Under the Bankruptcy Act, the Reorganization Trustee is vested with the right to immediate possession of all the debtor's property. Bankruptcy Act § 257, 11 U.S.C. § 657 (1964). The incidents of this right, however, are not unlimited. The right of the trustee to the use of property to which a lien attaches, such as the funds in Special Account No. 3, to finance betterments was described by Judge Anderson in In re New York, New Haven & Hartford Railroad Co., No. 30226 (D.Conn., 12/7/61):

"The rule for a reorganization under Sec. 77 * * * is that in addition to finding that the funds are presently needed and cannot be obtained elsewhere the court need only conclude that reorganization is probably feasible, that the money drawn-down and expended for additions and betterments will materially contribute to the possibility of successful reorganization and to the continuation of the transportation plant, or a substantial part thereof, as a going concern, and that the interests of the bondholders are not thereby prejudiced." (Appellant's brief, at 28).

Similar factors are considered in Chapter X reorganizations, if the mortgaged property is to be expended to finance betterments. See, e.g., Harding v. Stichman, 240 F.2d 289 (2nd Cir. 1957); Reconstruction Fin. Corp. v. Kaplan, 185 F.2d 791 (1st Cir. 1950).

The funds taken from Special Account No. 3 in this case, however, were not expended for "additions or betterments."*fn5 They were expended to remove mortgaged property, not to replace or add to it. Certainly the expenditure inured to the benefit of the bondholders, since removal of the damaged portion of the Drawbridge protected the operative south span, thus insuring that the Railroad would not suffer another stoppage of service. And there is no doubt that the "going concern" value of the Railroad to the bondholders was greater than its liquidation value, had a stoppage of service prevented reorganization. But like insurance or any other expenditure that keeps the Railroad operating, this was an operating expense.*fn6 The crucial consideration in classifying an expenditure as being for an addition or betterment is whether such expenditure increases the value of mortgaged property by adding to the operational plant.*fn7 In this case, the Reorganization Trustee was authorized to draw $408,000. from the bondholders' account; the Indenture Trustee, representing the holders of the General Mortgage bonds, was given no substitute property in exchange and no property under lien was increased in value through physical additions thereto. The expenditure was not for "an addition or betterment."*fn8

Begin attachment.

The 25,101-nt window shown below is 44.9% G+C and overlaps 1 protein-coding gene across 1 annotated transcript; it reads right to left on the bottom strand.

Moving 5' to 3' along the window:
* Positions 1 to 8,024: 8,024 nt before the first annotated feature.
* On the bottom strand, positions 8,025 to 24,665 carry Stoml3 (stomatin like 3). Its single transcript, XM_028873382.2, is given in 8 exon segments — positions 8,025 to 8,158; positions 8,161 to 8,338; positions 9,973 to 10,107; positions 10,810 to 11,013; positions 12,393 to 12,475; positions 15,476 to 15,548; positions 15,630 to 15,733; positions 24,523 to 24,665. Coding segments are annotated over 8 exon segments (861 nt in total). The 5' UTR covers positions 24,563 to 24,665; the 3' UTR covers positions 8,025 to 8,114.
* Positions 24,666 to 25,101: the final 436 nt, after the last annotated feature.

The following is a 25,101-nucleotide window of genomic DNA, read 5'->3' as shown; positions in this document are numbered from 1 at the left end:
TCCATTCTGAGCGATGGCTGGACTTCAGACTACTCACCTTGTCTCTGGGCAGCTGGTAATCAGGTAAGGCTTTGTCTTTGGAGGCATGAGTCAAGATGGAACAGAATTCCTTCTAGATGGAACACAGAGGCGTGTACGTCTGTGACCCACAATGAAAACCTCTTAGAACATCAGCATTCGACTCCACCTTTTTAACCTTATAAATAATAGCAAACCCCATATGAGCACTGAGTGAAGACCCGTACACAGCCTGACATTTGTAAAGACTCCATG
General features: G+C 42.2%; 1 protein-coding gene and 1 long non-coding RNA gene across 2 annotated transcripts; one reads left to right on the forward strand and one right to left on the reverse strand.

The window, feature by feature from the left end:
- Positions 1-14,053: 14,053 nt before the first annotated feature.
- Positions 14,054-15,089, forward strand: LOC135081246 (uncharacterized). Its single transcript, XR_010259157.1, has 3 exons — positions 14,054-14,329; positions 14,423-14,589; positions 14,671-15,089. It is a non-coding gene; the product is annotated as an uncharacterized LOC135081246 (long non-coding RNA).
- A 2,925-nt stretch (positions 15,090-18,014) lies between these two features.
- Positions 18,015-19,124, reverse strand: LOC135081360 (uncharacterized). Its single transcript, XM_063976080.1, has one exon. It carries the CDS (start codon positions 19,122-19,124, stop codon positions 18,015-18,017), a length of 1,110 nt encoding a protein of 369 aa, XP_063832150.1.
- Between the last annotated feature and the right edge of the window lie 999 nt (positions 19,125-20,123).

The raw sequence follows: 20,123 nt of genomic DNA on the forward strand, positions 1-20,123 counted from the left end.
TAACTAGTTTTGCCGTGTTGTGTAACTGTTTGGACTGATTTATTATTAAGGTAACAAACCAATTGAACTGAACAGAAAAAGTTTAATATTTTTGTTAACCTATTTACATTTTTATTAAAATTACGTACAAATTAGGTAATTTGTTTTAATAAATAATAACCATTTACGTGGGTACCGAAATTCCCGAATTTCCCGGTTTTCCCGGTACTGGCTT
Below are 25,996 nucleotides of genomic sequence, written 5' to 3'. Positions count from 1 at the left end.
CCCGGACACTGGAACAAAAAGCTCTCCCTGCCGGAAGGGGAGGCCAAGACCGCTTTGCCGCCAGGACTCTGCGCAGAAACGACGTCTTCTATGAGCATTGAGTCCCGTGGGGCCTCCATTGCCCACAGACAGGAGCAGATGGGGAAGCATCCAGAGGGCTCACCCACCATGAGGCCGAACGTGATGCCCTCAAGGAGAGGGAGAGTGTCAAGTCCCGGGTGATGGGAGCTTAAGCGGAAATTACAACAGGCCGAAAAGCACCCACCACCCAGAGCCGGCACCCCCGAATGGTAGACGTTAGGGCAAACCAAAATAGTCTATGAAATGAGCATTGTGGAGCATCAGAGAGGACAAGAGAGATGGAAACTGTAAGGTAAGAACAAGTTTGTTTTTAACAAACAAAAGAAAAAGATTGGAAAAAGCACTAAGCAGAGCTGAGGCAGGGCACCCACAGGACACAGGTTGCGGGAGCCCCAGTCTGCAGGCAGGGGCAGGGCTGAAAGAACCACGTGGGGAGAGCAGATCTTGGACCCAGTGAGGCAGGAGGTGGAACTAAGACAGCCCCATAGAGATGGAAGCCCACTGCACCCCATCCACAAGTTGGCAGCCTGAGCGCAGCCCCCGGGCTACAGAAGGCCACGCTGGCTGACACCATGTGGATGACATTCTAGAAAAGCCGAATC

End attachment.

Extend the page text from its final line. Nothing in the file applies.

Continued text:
The leading case in a situation where the trustee is authorized to draw down mortgaged funds to pay for operating expenses is In re Third Avenue Transit Corp., 198 F.2d 703 (2nd Cir. 1952). The Indenture Trustee appealed from an order authorizing the Reorganization Trustee to draw down $500,000. from the mortgaged funds account*fn9 for "working capital" in order "to continue operations." Id. at 705.*fn10 In return, the Indenture Trustee received from the Reorganization Trustee a certificate bearing 1 3/4% interest, the times and amounts of repayment to be settled by further court order on the application of either party. The Second Circuit established the test for such an order:

"The court's far more drastic power under Section 257 [to authorize the reorganization trustee to take possession of any or all property of the debtor], requires proof of the most extraordinary circumstances * * *. We believe that that power should never be exercised absent findings, based on the clearest evidence, not only that it is imperative to obtain the funds and that they cannot be obtained * * * through ordinary market channels * * * but also that there is a high degree of likelihood (a) that the debtor can be reorganized in accordance with the Act, within a reasonable time, and (b) that the secured creditors whose security is ...